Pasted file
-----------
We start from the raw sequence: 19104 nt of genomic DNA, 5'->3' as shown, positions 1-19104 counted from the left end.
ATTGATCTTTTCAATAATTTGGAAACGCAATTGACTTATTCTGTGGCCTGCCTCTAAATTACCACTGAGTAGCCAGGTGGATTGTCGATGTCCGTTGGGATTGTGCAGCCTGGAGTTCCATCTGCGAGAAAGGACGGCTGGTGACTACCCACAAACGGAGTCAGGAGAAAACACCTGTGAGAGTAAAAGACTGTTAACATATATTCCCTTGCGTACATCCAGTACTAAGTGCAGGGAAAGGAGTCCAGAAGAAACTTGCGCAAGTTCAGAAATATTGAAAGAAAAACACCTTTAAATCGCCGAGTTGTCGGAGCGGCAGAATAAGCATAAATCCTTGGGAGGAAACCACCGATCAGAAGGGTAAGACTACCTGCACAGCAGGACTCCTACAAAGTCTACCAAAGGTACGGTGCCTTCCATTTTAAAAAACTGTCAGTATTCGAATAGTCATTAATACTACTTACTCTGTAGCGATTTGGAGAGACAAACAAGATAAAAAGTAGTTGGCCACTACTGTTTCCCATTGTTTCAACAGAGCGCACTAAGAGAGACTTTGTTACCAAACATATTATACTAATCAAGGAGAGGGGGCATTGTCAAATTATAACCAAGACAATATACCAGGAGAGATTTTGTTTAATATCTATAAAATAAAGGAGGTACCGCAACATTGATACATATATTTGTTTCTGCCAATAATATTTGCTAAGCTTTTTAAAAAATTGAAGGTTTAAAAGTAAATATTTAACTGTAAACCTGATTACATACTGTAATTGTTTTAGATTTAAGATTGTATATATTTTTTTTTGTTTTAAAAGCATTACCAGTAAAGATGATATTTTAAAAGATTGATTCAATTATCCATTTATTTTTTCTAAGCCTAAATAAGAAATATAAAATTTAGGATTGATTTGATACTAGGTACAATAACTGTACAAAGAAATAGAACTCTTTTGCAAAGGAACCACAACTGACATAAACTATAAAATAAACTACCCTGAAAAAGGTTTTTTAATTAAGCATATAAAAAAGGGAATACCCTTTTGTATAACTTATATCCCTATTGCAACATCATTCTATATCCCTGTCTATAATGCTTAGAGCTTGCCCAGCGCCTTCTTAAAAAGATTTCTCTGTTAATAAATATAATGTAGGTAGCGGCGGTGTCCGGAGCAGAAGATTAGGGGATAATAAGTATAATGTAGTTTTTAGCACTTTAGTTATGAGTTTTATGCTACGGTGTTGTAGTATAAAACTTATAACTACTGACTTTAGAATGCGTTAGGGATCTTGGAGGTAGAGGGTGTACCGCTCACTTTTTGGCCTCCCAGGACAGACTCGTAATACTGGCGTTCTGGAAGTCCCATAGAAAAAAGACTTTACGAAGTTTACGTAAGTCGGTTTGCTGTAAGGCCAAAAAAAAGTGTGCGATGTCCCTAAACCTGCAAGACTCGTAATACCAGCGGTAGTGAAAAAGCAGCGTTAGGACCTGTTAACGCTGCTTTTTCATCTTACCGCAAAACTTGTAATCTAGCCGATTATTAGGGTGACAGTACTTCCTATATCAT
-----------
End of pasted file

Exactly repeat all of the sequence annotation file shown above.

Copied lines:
We start from the raw sequence: 19104 nt of genomic DNA, 5'->3' as shown, positions 1-19104 counted from the left end.
ATTGATCTTTTCAATAATTTGGAAACGCAATTGACTTATTCTGTGGCCTGCCTCTAAATTACCACTGAGTAGCCAGGTGGATTGTCGATGTCCGTTGGGATTGTGCAGCCTGGAGTTCCATCTGCGAGAAAGGACGGCTGGTGACTACCCACAAACGGAGTCAGGAGAAAACACCTGTGAGAGTAAAAGACTGTTAACATATATTCCCTTGCGTACATCCAGTACTAAGTGCAGGGAAAGGAGTCCAGAAGAAACTTGCGCAAGTTCAGAAATATTGAAAGAAAAACACCTTTAAATCGCCGAGTTGTCGGAGCGGCAGAATAAGCATAAATCCTTGGGAGGAAACCACCGATCAGAAGGGTAAGACTACCTGCACAGCAGGACTCCTACAAAGTCTACCAAAGGTACGGTGCCTTCCATTTTAAAAAACTGTCAGTATTCGAATAGTCATTAATACTACTTACTCTGTAGCGATTTGGAGAGACAAACAAGATAAAAAGTAGTTGGCCACTACTGTTTCCCATTGTTTCAACAGAGCGCACTAAGAGAGACTTTGTTACCAAACATATTATACTAATCAAGGAGAGGGGGCATTGTCAAATTATAACCAAGACAATATACCAGGAGAGATTTTGTTTAATATCTATAAAATAAAGGAGGTACCGCAACATTGATACATATATTTGTTTCTGCCAATAATATTTGCTAAGCTTTTTAAAAAATTGAAGGTTTAAAAGTAAATATTTAACTGTAAACCTGATTACATACTGTAATTGTTTTAGATTTAAGATTGTATATATTTTTTTTTGTTTTAAAAGCATTACCAGTAAAGATGATATTTTAAAAGATTGATTCAATTATCCATTTATTTTTTCTAAGCCTAAATAAGAAATATAAAATTTAGGATTGATTTGATACTAGGTACAATAACTGTACAAAGAAATAGAACTCTTTTGCAAAGGAACCACAACTGACATAAACTATAAAATAAACTACCCTGAAAAAGGTTTTTTAATTAAGCATATAAAAAAGGGAATACCCTTTTGTATAACTTATATCCCTATTGCAACATCATTCTATATCCCTGTCTATAATGCTTAGAGCTTGCCCAGCGCCTTCTTAAAAAGATTTCTCTGTTAATAAATATAATGTAGGTAGCGGCGGTGTCCGGAGCAGAAGATTAGGGGATAATAAGTATAATGTAGTTTTTAGCACTTTAGTTATGAGTTTTATGCTACGGTGTTGTAGTATAAAACTTATAACTACTGACTTTAGAATGCGTTAGGGATCTTGGAGGTAGAGGGTGTACCGCTCACTTTTTGGCCTCCCAGGACAGACTCGTAATACTGGCGTTCTGGAAGTCCCATAGAAAAAAGACTTTACGAAGTTTACGTAAGTCGGTTTGCTGTAAGGCCAAAAAAAAGTGTGCGATGTCCCTAAACCTGCAAGACTCGTAATACCAGCGGTAGTGAAAAAGCAGCGTTAGGACCTGTTAACGCTGCTTTTTCATCTTACCGCAAAACTTGTAATCTAGCCGATTATTAGGGTGACAGTACTTCCTATATCAT